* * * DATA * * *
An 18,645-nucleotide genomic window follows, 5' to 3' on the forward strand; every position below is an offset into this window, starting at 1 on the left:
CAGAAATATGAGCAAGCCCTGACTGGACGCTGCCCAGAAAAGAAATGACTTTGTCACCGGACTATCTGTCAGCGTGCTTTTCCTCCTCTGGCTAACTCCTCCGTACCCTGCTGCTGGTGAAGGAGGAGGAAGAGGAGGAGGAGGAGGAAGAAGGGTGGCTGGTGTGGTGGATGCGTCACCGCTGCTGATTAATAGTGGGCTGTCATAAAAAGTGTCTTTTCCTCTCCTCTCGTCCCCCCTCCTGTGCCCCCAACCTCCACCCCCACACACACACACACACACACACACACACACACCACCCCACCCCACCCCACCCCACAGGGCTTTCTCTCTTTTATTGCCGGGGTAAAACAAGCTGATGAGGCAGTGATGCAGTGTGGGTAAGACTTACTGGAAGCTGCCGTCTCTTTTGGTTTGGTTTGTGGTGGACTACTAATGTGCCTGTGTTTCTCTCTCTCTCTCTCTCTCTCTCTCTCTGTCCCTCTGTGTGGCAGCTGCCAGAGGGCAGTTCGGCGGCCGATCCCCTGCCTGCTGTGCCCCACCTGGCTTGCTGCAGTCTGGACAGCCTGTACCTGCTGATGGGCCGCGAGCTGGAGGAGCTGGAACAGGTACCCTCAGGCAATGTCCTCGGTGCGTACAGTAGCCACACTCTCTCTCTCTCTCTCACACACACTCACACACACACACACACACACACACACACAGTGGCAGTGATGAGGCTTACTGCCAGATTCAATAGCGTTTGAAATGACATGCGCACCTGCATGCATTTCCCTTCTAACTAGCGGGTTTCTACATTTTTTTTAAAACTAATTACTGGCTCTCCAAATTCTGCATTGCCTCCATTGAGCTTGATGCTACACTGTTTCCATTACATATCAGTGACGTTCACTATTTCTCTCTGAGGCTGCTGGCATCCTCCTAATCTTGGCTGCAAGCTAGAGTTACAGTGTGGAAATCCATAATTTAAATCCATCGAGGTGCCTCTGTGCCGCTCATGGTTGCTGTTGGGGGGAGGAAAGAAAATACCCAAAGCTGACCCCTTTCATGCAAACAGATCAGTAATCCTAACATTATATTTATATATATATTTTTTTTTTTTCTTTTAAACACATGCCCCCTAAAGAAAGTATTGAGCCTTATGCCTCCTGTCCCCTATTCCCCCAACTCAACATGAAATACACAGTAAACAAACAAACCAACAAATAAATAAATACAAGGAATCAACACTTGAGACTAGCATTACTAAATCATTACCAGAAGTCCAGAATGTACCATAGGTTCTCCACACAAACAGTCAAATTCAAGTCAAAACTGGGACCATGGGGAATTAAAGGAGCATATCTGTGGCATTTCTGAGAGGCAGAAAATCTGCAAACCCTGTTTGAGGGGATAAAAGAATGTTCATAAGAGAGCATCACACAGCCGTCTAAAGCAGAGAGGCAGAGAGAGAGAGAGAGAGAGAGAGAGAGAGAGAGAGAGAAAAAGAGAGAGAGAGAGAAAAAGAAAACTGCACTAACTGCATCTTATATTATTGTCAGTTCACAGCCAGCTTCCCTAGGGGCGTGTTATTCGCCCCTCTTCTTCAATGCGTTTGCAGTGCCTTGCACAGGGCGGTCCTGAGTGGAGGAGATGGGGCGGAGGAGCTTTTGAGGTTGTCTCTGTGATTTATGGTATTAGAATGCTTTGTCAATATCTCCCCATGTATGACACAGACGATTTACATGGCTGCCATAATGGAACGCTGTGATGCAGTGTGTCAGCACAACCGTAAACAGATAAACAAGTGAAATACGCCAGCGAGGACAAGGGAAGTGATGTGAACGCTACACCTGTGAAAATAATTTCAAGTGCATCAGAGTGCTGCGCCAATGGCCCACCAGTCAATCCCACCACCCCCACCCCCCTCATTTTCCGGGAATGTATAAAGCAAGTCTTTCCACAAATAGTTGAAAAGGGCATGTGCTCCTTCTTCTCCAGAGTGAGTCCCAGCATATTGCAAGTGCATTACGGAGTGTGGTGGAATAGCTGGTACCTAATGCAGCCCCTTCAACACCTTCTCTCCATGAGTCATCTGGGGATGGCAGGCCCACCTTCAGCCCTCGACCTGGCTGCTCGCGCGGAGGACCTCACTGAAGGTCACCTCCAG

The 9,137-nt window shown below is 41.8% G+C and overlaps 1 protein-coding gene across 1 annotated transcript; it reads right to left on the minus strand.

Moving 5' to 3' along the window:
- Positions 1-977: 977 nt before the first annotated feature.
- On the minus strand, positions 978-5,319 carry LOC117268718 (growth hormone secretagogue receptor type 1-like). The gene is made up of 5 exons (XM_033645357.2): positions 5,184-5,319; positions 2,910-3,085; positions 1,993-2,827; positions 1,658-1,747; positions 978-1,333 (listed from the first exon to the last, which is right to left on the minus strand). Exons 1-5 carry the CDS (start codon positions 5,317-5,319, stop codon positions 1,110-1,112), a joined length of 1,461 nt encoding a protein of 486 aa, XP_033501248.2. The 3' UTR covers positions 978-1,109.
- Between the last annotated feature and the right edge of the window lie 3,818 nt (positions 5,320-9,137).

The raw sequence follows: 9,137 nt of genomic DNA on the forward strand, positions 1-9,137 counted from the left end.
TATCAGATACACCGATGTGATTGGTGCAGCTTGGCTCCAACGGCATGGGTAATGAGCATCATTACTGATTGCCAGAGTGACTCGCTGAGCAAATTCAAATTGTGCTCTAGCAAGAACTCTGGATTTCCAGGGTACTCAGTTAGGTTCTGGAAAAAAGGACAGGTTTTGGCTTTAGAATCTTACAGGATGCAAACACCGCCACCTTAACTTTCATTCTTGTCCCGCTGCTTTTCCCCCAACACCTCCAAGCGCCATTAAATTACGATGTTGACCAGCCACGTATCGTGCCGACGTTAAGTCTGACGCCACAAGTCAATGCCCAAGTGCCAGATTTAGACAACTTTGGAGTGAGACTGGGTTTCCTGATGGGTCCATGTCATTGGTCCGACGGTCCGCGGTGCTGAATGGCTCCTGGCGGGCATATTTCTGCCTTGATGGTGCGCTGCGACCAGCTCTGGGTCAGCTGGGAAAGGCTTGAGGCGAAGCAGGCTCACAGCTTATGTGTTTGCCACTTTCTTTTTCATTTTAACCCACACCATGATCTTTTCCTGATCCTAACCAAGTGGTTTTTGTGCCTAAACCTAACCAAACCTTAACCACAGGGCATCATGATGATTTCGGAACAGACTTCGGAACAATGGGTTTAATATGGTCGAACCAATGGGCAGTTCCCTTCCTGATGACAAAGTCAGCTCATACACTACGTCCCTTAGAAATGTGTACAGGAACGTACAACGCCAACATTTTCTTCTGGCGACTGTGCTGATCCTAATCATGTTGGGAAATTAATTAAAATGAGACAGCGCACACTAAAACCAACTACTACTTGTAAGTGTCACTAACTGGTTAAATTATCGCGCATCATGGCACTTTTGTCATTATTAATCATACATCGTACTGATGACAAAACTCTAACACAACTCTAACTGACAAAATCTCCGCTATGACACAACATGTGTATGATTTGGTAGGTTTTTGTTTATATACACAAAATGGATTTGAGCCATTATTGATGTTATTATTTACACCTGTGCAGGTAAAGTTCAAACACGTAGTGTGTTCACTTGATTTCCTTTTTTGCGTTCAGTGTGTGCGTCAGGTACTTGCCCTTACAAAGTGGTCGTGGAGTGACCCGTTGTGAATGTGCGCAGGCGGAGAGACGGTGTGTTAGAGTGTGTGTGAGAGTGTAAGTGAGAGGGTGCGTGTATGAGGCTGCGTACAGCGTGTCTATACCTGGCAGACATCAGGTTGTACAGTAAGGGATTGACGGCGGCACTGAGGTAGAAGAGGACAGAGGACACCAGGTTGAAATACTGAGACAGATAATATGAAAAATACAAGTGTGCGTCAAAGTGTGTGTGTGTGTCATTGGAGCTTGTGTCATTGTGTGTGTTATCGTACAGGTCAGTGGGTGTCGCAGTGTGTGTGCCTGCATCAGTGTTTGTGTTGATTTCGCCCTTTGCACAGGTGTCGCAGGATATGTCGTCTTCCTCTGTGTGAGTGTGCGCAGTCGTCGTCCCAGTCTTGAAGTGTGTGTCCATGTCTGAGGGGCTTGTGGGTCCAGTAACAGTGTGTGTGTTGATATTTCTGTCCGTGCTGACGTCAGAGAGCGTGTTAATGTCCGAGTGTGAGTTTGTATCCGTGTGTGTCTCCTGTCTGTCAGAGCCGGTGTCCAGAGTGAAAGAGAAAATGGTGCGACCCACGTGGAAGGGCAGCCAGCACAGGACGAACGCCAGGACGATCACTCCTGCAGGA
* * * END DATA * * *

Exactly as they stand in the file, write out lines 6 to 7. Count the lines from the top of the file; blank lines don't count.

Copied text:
- On the minus strand, positions 978-5,319 carry LOC117268718 (growth hormone secretagogue receptor type 1-like). The gene is made up of 5 exons (XM_033645357.2): positions 5,184-5,319; positions 2,910-3,085; positions 1,993-2,827; positions 1,658-1,747; positions 978-1,333 (listed from the first exon to the last, which is right to left on the minus strand). Exons 1-5 carry the CDS (start codon positions 5,317-5,319, stop codon positions 1,110-1,112), a joined length of 1,461 nt encoding a protein of 486 aa, XP_033501248.2. The 3' UTR covers positions 978-1,109.
- Between the last annotated feature and the right edge of the window lie 3,818 nt (positions 5,320-9,137).